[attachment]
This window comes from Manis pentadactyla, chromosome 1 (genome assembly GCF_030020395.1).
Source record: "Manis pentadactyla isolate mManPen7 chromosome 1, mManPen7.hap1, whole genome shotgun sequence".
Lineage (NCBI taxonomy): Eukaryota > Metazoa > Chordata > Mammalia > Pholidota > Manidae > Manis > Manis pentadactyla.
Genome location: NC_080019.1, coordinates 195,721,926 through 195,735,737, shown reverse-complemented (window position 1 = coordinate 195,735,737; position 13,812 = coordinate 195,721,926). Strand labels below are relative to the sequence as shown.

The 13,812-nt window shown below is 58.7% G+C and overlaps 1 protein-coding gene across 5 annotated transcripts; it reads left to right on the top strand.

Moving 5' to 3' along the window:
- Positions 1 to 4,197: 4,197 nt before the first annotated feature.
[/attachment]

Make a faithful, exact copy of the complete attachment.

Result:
This window comes from Manis pentadactyla, chromosome 1 (genome assembly GCF_030020395.1).
Source record: "Manis pentadactyla isolate mManPen7 chromosome 1, mManPen7.hap1, whole genome shotgun sequence".
Lineage (NCBI taxonomy): Eukaryota > Metazoa > Chordata > Mammalia > Pholidota > Manidae > Manis > Manis pentadactyla.
Genome location: NC_080019.1, coordinates 195,721,926 through 195,735,737, shown reverse-complemented (window position 1 = coordinate 195,735,737; position 13,812 = coordinate 195,721,926). Strand labels below are relative to the sequence as shown.

The 13,812-nt window shown below is 58.7% G+C and overlaps 1 protein-coding gene across 5 annotated transcripts; it reads left to right on the top strand.

Moving 5' to 3' along the window:
- Positions 1 to 4,197: 4,197 nt before the first annotated feature.